If there is a revolution within 100 years, it won't be pretty for the US or the rest of the world. There have been very few middle class revolutions, but it's possible in the US, and if there is a middle class revolution(more likely a counter-revolution) in the US it would likely be more like Franco's Spain, which may collapse into a new Republic. This might be the best case scenario for the US. Forming a Imperial state could be another option for the US but it'll probably be bad for everyone else.

    Frankly, I don't see a solution for the US where regime change would result in a society which would satisfy a libertarian ideal.

    I definitely think reform is possible but it will be due to a outside influence or outside conflict, the UK has been able to reform it's government without totally dismantling their society and I think the US have a similar opportunity to reform without dismantling.

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    Quote Originally Posted by InvisibleJim View Post
    Are you really going to 'force' people to work for government and then believe they will act to improve it rather than detest it?

    You should read some articles about national service in the Russian military. It's really inspiring when you ask people to do things at gun point or with the threat of law.

    The difficulty with Western Government is that it is a job creation vehicle, governments use themselves to pick up the dross that Private Enterprise removes from selection to keep unemployment down.
    They absolutely shouldn't forced to do it, there are ways of promoting jobs in a constructive fashion. Also it's important an individual can pick what they do for this service. Also it can be rolled into unemployment insurance where when people are laid off they can fulfill some of this time during those periods.

    Healthcare benefits can also be rolled into this so that retirement healthcare may not be available for free post-retirement if service is not complete. Nothing should be done at gunpoint or thru force when incentives and choice are applicable. If someone really hates government service they shouldn't have too, but perhaps some government benefits will not be available to these individuals.

    If the Western Government wasn't a job creation vehicle, what do you propose to be done with the dross? They will not go away to die quietly, do you put a gun up against their head as well or coerce them with the threat of law. Do you establish ghettos and slums? These were the solutions of the past, and these solutions didn't make the world a better place either.

    As far as I'm concerned a concerted effort to increase the average IQ of society by 1 pt would likely have a great effect than any of these grand ideological fantasies people want to promote, but nobody wants to pay for education.

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    Quote Originally Posted by hkkmr View Post
    They absolutely shouldn't forced to do it, there are ways of promoting jobs in a constructive fashion. Also it's important an individual can pick what they do for this service. Also it can be rolled into unemployment insurance where when people are laid off they can fulfill some of this time during those periods.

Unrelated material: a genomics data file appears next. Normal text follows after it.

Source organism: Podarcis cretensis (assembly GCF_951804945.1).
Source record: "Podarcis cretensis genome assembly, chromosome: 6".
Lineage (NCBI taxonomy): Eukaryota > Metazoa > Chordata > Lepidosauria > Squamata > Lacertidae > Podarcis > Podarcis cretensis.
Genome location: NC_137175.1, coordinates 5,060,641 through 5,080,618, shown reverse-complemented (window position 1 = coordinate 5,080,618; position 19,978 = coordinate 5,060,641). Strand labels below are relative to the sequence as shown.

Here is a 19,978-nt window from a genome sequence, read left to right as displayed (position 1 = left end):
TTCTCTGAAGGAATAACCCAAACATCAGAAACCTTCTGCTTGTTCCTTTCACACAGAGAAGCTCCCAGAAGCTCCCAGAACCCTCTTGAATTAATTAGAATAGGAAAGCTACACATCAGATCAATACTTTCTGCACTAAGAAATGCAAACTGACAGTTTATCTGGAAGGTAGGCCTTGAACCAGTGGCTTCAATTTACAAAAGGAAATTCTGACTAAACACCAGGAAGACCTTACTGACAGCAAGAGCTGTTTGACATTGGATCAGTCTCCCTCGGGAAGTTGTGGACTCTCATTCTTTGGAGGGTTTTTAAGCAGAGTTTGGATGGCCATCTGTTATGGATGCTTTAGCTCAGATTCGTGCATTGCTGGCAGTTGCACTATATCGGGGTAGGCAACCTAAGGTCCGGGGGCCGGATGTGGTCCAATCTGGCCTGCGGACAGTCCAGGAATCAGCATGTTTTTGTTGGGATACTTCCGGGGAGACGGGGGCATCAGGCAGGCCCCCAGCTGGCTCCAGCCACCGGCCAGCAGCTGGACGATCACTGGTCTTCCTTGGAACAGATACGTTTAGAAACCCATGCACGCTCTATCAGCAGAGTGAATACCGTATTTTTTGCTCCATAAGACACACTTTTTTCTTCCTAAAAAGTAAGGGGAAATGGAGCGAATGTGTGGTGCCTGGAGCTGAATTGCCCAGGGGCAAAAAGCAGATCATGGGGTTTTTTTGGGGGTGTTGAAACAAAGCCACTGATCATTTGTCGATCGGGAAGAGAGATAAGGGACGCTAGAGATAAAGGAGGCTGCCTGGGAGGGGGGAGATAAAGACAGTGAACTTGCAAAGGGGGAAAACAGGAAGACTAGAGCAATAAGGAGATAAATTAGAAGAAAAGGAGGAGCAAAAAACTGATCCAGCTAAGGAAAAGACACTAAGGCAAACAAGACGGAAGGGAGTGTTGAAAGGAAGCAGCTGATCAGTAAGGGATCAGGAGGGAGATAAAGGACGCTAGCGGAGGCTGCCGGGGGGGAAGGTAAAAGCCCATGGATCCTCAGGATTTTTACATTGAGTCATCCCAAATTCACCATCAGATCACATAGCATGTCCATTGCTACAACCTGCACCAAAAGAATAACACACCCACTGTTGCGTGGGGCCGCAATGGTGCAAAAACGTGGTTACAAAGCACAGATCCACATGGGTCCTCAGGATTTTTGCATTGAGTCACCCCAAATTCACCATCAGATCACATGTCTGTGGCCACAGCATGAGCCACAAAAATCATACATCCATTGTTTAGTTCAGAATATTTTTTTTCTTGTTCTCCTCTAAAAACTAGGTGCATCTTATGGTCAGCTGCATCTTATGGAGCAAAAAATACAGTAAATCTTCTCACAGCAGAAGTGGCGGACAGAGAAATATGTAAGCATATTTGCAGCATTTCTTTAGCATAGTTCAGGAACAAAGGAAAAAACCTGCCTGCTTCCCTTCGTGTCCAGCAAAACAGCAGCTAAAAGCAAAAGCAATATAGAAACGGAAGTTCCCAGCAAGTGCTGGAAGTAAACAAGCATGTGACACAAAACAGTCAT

Healthcare benefits can also be rolled into this so that retirement healthcare may not be available for free post-retirement if service is not complete. Nothing should be done at gunpoint or thru force when incentives and choice are applicable. If someone really hates government service they shouldn't have too, but perhaps some government benefits will not be available to these individuals.

    If the Western Government wasn't a job creation vehicle, what do you propose to be done with the dross? They will not go away to die quietly, do you put a gun up against their head as well or coerce them with the threat of law. Do you establish ghettos and slums? These were the solutions of the past, and these solutions didn't make the world a better place either.

    As far as I'm concerned a concerted effort to increase the average IQ of society by 1 pt would likely have a great effect than any of these grand ideological fantasies people want to promote, but nobody wants to pay for education.
    I think you can only get productivity out of the non-productive with a transparent policy of carrots and sticks.

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    Quote Originally Posted by hkkmr View Post

    I'm pretty sure there are many big governments that are more effective then small government. Core competency in a government is scalability of it's fundamental design. In many systems, bigger means more efficient until a certain point where it becomes less efficient.
    Historically this is often not the case. Government expands easier than it can be reduced and often expanding beyond its fundamental design.
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    @hkkmr

    I think you are looking at government as a hypothetical system, rather than looking at the historical nature of government.

    I think this leads to the next question of what direction of approach and political philosophy is either correct or optimal.
    "Far better it is to dare mighty things, to win glorious triumphs, even though checkered by failure, than to take rank with those poor spirits who neither enjoy much nor suffer much, because they live in the gray twilight that knows not victory nor defeat."